A system of bars, not intersecting each other at the middle, used to connect the two channels of a strut in order to make them act as one member. (Plate II., Fig. 12.)
A bar belonging to a system of lacing.
Lateral Rod
A tension diagonal of a lateral system. (Plate I.)
Lateral Strut
A compression member of a lateral system. (Plate I.)
Lateral System
A system of tension and compression members forming the web of a horizontal truss connecting the opposite chords of a bridge. Its purposes are to transmit wind pressure to the piers or abutments, and to prevent undue vibration from passing loads.
A system of bars crossing each other at the middle of their lengths, used to connect the two channels of a strut in order to make them act as one member. (Plate II., Fig. 12.)
Lattice Bar
A bar belonging to a system of latticing.
One of the two portions of an angle iron separated from each other by the bend.
Lever Arm
The perpendicular from the centre of moments to the line of action of a force. The lever arm of a couple is the perpendicular distance between the lines of action of the two equal and parallel forces.
Live Load
The moving or passing load upon a stnicture.
Linville Truss (also called "Double Quadrangular," "Whipple," and "Double System Pratt" truss)
A truss with vertical posts and diagonal ties spanning two panels. It is the truss represented on Plate I.
Lock Nut
See check nut.
Loop Eye
An eye on the end of a rod or square bar, elongated into the form of a ioop, as shown on Plate II., Fig. 16.
Lower Falsework
The falsework below the level of the lower chords.
M (top)
Main Diagonal
A tension member of a truss, sloping upward towards the nearer end of the span. Main diagonals in iron bridges are not adjustable.
The product of a force by its lever arm.
Moment of Inertia
Represented by the equation, I = Apt = Zr2dA, whereA is the area of the section considered, p the radius of gyration, andr the distance of any point from an assumed line lying either in the surface or outside of it: in other words, the moment of inertia of a surface about any axis is the product of the area by the square of the radius of gyration; or it is the summation of the products of each differential of the area by the square of its distance from the axis. If the axis lie in the surface, the moment of inertia is called a surface moment of inertia; while, if the axis be perpendicular to the surface, the moment of inertia is called a polar moment of inertia.
Monkey Wrench
A wrench capable of being adjusted so as to fit nuts of different sizes.
Moving Load
See live load.
A timber, usually from 6" by 6" to 12" by 12", at the bottom of a bent. It is laid horizontally in a trench, and the posts of the bent rest upon it.
N (top)
Name Plate
A plate of iron placed in a conspicuous position on a bridge, containing the name of the maker or designer of the structure.
Negative Rotation
Rotation in a direction opposite to that of the hands of a watch.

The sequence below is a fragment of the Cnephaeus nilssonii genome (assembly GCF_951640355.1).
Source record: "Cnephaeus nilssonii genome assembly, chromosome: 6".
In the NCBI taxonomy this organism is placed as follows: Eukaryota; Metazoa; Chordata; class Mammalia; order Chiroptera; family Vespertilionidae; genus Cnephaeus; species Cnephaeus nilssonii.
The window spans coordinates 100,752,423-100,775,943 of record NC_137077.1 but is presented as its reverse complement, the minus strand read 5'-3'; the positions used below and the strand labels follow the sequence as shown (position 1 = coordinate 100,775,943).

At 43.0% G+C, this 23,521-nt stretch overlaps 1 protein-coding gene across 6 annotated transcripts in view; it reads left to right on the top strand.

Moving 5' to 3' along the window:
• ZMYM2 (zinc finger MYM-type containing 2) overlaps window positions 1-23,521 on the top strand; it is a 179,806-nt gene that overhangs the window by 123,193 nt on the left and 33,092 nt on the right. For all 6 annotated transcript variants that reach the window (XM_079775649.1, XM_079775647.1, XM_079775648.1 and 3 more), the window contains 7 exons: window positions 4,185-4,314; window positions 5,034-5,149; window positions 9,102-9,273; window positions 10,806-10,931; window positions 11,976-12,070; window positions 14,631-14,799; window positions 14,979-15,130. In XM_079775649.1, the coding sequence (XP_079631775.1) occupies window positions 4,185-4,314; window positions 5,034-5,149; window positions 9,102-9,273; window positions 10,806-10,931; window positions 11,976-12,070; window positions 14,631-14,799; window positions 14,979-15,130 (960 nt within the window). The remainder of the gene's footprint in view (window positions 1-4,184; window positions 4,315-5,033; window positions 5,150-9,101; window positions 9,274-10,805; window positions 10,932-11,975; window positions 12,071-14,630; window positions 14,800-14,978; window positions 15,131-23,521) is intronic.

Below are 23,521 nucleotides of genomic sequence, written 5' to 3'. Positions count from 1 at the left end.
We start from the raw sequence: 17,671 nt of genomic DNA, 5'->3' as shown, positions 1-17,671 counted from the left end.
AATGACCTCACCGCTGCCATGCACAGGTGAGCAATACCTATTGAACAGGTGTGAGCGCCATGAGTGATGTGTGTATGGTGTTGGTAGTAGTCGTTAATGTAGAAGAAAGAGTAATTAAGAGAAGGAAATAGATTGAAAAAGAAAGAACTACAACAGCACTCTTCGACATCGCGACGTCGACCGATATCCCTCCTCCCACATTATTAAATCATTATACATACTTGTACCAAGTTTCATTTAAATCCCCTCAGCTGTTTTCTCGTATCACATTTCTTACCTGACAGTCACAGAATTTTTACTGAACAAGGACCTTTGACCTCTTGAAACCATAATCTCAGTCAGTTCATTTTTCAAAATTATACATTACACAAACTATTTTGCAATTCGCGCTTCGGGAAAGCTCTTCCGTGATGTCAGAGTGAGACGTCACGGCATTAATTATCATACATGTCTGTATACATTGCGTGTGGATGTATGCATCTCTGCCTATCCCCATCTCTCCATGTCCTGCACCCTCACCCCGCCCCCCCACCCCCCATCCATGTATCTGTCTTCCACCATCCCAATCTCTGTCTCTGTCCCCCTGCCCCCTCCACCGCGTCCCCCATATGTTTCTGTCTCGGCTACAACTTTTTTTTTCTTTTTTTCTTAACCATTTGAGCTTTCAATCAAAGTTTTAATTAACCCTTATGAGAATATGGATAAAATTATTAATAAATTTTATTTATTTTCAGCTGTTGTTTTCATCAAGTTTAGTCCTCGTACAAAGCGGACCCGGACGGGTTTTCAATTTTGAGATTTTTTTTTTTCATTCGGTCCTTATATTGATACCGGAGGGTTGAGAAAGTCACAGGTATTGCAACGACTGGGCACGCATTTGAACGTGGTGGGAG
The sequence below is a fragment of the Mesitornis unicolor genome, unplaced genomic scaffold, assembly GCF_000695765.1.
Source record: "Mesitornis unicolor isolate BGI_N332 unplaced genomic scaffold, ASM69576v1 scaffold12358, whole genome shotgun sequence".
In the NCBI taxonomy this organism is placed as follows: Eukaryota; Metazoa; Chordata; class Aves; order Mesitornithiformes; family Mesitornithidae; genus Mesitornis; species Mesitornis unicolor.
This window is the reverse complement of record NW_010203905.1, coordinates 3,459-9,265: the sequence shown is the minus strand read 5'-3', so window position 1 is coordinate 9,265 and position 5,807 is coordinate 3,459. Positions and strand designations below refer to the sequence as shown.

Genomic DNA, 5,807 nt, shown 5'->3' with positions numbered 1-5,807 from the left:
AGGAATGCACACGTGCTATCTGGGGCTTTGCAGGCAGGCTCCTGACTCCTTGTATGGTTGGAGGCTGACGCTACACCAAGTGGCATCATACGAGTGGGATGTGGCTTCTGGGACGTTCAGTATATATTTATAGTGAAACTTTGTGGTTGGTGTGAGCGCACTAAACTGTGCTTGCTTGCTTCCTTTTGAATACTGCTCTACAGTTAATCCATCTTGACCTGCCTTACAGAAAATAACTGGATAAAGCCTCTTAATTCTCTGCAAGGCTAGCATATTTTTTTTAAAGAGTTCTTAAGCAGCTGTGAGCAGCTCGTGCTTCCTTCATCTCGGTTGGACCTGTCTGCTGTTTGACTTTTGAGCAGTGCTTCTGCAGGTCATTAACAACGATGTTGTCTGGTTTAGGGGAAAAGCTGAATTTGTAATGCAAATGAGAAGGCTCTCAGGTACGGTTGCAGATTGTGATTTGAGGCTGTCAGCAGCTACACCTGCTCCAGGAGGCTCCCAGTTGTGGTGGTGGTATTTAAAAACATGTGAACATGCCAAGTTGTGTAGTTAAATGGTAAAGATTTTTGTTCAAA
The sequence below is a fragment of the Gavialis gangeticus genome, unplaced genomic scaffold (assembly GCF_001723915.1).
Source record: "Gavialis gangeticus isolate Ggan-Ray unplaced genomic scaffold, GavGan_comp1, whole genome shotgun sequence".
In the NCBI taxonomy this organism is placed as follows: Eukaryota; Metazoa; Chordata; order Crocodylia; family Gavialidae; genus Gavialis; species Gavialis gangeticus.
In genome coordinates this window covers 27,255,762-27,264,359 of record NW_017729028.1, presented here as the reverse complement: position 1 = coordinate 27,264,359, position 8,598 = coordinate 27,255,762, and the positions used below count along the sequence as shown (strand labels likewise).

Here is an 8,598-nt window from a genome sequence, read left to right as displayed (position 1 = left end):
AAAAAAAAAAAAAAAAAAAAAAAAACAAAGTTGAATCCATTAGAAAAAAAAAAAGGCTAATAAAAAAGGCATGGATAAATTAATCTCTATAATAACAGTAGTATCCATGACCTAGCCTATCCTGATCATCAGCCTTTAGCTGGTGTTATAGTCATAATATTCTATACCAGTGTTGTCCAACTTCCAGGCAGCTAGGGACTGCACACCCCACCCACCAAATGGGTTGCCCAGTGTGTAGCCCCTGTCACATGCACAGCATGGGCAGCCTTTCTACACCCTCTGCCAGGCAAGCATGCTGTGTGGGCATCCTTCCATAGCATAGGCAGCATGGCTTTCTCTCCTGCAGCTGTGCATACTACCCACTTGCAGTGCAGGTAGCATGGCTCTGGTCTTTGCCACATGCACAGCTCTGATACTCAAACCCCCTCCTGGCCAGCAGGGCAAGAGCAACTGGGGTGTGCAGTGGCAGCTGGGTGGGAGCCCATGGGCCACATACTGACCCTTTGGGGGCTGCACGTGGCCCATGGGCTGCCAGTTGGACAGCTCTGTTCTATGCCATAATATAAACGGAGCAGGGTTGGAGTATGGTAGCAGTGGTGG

Net Section
See effective area.
Neutral Surface
That part of a member subjected to bending, which is neither extended nor compressed. In symmetrical wrought-iron beams, with equal or nearly equal flanges, it is taken to be at the centre line of the web.
A small piece of iron with a threaded core to fit on the screw end of a bolt, rod, or bar. (Plate II., Fig. 6.)
O (top)
Order Dill
A form of bill used in ordering material from the mannfacturers.
Ornamental Work
Fancy work at the portals of a bridge to give it architectural effect (Plates I. and VI.)
Overhead Bracing
The upper lateral or sway bracing in through bridges. The term is usually applied to the sway bracing, if there be any; if not; to the upper lateral bracing.
P (top)
See chord packing;
That portion of a truss between adjacent posts or struts in Pratt truss bridges; called also a bay.
Panel Length
The distance between two adjacent panel points of the same chord.
Panel Point
See apex.
The foot of a batter brace or end post. (Plate II., Fig. 9.)
Permanent Set
The alteration in length of a piece of material which has been subjected to stress, remaining after the stress has been removed.
See column.
Pilot Nut, or Pin Pilot
A nut, one end of which is a truncated cone, used to protect the thread on the end of a pin when the latter is being driven into place. (Plate II., Fig. 5.)
A cylindrical piece of iron used to connect bridge members. (Plate II., Fig. 5.)
The distance between centres of consecutive rivets of the same row.
Plane of Symmetry
A plane dividing a body into two equal and symmetrical parts similarly disposed in reference to the plane.
Tools and apparatus used in construction.
A piece of fiat iron wider than a bar. The common distinction between the two is that a plate is attached to something else, and acts with it, while a bar is an independent member.
Plate Girder
A beam, built of plates and angles, used to span a small opening, generally less than forty feet.
Pony Truss
A truss so shallow as not to permit the use of overhead bracing.
The space between the batter braces at one end of a bridge. Sometimes the term is applied to the portal bracing, though incorrectly.
Portal Bracing
The combination of struts and ties in the plane of the batter braces at a portal, which transfers the wind pressure from the upper lateral system to the abutment or pier.
Portal Strut
A strut belonging to the portal bracing. (Plate I.)
Positive Rotation
Rotation in the direction of the hands of a watch.
A vertical strut. (Plate I.)
Pratt Truss (called also the "Murphy-Whipple," or "Quadrangular" truss)
A single-intersection truss with vertical struts and diagonal ties.
Q (top)
Quadrangudar Truss
See Pratt truss.
R (top)
Radius of Gyration
The radius of gyration of any surface in reference to an axis is the distance from the axis to that point of the surface in which, if the whole area were concentrated, the moment of inertia in reference to the axis would be unchanged. It is therefore equal to the square root of the ratio of the moment of inertia over the area.
To enlarge a rivet hole.
A tool for enlarging rivet holes.